Joan Kimball and Bob Wiemken have maintained their stringent research standards for the their Founders’ Finale concert. That research is inspiring – and nothing short of miraculous to this music fan and former librarian. Bob and Joan and their fellow Renaissance Band members not only research with punctilious accuracy, but they also let their imaginations fly to make the connection between the information they glean and the music it represents.
An earlier Piffaro research trail led me to the Free Library of Philadelphia to see the sixteenth century manuscript, the Lewis E 211, a gift from Anne Baker Lewis. The meager little booklet was tiny, five centuries old, and written in sixteenth century French with simplistic pictures of musicians and lyrics. From this small booklet, the Piffaro Renaissance Band envisioned a concert. To take a modest little pamphlet as a seed for a feast of musical pageantry is nothing short of magic.
That magic is the result diligent study, refinement, polish, and recruitment, which Joan Kimball and Bob Wiemken have pursued since 1984. They now have established a band of musicians devoted to historically accurate performance. Those musicians possess an innate sense of Renaissance music and an intangible spark, which energizes their musical performance.
The Founders’ Farewell concert was planned around the musical legacy of Charles V, Holy Roman Emperor, who was born into a royal family where music was essential. The composers of the court’s music were the finest in Europe and many of them were employed as permanent members of the Court Chapel. In true Piffaro tradition, the program book was both a guide to the music and the history of the era in which it was created.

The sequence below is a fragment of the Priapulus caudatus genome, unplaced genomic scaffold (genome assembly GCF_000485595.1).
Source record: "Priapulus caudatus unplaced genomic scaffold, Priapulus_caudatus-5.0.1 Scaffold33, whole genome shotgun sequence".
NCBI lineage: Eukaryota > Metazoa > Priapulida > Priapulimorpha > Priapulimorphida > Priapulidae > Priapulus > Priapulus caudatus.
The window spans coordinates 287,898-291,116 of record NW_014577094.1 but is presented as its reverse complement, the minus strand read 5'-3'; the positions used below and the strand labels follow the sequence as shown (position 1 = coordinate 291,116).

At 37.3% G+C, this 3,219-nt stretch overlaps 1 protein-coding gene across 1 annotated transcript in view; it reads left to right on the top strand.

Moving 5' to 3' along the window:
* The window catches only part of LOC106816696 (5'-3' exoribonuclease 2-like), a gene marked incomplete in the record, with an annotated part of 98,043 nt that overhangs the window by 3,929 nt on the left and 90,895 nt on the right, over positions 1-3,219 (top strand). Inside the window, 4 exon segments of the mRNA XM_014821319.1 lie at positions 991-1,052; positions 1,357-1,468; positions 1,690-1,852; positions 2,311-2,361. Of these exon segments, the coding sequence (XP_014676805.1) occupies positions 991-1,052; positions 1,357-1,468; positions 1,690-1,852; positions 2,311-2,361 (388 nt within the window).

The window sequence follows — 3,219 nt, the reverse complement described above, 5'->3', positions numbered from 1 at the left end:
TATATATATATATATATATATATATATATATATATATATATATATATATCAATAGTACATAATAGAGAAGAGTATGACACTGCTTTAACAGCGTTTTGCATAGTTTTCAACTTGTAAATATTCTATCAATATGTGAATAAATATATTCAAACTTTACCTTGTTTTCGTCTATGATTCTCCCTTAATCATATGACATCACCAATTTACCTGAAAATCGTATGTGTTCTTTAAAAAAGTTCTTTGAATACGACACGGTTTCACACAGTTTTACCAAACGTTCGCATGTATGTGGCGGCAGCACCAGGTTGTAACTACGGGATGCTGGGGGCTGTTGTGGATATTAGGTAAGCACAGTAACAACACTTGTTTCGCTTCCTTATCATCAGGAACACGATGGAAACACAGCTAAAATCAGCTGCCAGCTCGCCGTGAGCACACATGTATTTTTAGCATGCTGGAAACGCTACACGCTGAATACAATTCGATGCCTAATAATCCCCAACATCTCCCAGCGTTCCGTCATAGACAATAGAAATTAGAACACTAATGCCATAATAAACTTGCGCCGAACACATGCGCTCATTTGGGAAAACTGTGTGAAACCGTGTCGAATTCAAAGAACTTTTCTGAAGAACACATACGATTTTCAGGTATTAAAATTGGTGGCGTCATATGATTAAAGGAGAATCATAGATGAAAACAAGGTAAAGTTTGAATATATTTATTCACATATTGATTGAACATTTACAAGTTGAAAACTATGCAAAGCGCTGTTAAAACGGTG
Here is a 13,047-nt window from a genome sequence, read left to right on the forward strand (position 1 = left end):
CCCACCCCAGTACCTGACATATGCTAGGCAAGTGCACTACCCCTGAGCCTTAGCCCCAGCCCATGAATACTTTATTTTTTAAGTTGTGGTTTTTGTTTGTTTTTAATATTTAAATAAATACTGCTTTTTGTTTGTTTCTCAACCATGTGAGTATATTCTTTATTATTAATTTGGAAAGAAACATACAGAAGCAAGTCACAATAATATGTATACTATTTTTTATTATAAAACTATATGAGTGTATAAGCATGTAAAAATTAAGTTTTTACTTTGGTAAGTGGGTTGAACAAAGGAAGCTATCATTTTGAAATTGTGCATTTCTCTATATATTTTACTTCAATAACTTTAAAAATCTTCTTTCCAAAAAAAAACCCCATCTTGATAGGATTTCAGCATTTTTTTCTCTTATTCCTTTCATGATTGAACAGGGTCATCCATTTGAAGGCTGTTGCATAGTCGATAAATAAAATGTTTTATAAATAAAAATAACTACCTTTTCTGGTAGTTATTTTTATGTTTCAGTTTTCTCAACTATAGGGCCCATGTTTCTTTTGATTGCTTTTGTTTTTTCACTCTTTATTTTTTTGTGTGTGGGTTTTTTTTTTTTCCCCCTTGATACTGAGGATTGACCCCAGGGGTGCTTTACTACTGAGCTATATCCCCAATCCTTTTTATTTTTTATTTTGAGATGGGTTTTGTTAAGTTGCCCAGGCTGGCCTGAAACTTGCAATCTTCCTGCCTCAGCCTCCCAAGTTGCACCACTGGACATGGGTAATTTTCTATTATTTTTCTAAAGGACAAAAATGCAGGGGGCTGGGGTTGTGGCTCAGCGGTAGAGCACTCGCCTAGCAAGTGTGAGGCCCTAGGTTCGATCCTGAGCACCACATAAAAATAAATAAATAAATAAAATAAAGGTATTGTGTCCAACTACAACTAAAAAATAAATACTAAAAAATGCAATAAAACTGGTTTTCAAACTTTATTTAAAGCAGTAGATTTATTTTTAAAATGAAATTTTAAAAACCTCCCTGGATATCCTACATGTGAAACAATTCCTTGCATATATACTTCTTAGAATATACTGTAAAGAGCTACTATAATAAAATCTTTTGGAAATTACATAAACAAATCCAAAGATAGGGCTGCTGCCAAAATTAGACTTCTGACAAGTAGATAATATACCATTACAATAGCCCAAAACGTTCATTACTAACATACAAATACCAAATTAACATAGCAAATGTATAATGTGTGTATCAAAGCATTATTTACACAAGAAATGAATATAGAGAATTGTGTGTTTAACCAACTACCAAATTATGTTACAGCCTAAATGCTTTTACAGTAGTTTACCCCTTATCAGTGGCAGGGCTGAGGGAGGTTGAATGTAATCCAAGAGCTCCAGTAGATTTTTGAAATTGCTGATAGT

Since Charles V was born in Flanders, the concert began with a processional of Flemish tunes – bagpipes, recorders, guitar and percussion. The bagpipes played by Priscilla Herreid, Joan Kimball, and Fiona Last were melodic and light enough to blend with the recorders (played by Greg Ingles and Erik Schmalz) and the guitar played by Grant Herreid.
Pierre de la Rue, also called Peter van Straten, (c. 1460 -1518) composed for Charles’ aunt Marguerite of Austria and was one of the most significant composers of his time.. His Pourquoy non and Ave regina caelorum had such a delicate and poignant sound with the smooth shawm, sackbut, and dulcian. La Rue’s music was the highlight of the concert.
The spectacular Trumpet Fanfare played by Greg Ingles and Erik Schmalz was so in tune it was awe-inspiring. What it is like to take such a long trumpet out on stage and blow and hope for the best?
Should anyone be inattentive, they might be startled by Grant Herreid tossing a tambourine from one side of the sanctuary to the other for Bob Wiemken to deftly catch and put it straight to good musical use. Hard act to follow, but it is this very playfulness which makes Piffaro performances so much fun to experience.
On Friday, however, the ensemble’s trademark lightning transitions were not as smooth as usual. It took more time to regroup for changes of instrument and music – perhaps because there were so many instruments and musicians.
Héloïse Degrugillier’s pure and free flute playing was quite moving as she and Grant Herreid performed Tabulation for Arigot in Mode III, from the dance manual of Thoinot Arbeau. It was a haunting evocation of a fife and percussion on the battlefield.
To complete the tour: a trip to the New World. Charles’ influence was felt as far off as Mexico and his death was commemorated there in 1559 with music by Cristobal de Morales. As composers in Europe discovered New World styles, they incorporated them into their work. Piffaro demonstrated this by ending their concert with a lively New World dance form, a chacona, in a treatment by Spanish composer Juan Arañes.
Next year, Piffaro the Renaissance Band will be under the artistic direction of Priscilla Herreid, and this wonderful hortus musicalis, so solidly established, will no doubt continue to flourish.
Performances of Founders’ Finale: Piffaro the Renaissance Band: Friday, May 13, 2022 at 7:30 pm at the Philadelphia Episcopal Cathedral, 23 S 38th St, Philadelphia; Saturday, May 14, 2022 at 7:30 pm at the Presbyterian Church of Chestnut Hill, 8855 Germantown Ave, Philadelphia, and Sunday, May 15, 2022 at Christ Church Christiana Hundred, 505 E Buck Rd, Wilmington, DE. For tickets: Piffaro.org.